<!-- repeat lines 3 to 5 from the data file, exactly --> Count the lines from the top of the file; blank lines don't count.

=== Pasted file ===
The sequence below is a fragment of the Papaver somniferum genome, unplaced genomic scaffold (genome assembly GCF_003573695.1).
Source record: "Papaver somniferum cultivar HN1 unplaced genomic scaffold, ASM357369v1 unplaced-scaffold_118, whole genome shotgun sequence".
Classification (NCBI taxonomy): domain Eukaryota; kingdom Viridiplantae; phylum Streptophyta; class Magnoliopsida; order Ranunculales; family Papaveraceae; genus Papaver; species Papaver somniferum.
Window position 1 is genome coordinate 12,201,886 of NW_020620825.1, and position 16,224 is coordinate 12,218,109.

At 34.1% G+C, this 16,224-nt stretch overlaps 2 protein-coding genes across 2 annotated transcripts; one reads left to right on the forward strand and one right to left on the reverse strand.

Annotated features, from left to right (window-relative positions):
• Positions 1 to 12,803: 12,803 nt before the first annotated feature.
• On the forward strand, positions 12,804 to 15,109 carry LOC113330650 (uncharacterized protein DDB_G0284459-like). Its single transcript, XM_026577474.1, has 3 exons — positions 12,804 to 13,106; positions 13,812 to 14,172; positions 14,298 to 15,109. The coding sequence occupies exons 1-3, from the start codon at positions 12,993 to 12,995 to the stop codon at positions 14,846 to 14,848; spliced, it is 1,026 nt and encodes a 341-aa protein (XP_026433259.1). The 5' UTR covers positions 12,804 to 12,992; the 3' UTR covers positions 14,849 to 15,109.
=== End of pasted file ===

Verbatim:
Classification (NCBI taxonomy): domain Eukaryota; kingdom Viridiplantae; phylum Streptophyta; class Magnoliopsida; order Ranunculales; family Papaveraceae; genus Papaver; species Papaver somniferum.
Window position 1 is genome coordinate 12,201,886 of NW_020620825.1, and position 16,224 is coordinate 12,218,109.

At 34.1% G+C, this 16,224-nt stretch overlaps 2 protein-coding genes across 2 annotated transcripts; one reads left to right on the forward strand and one right to left on the reverse strand.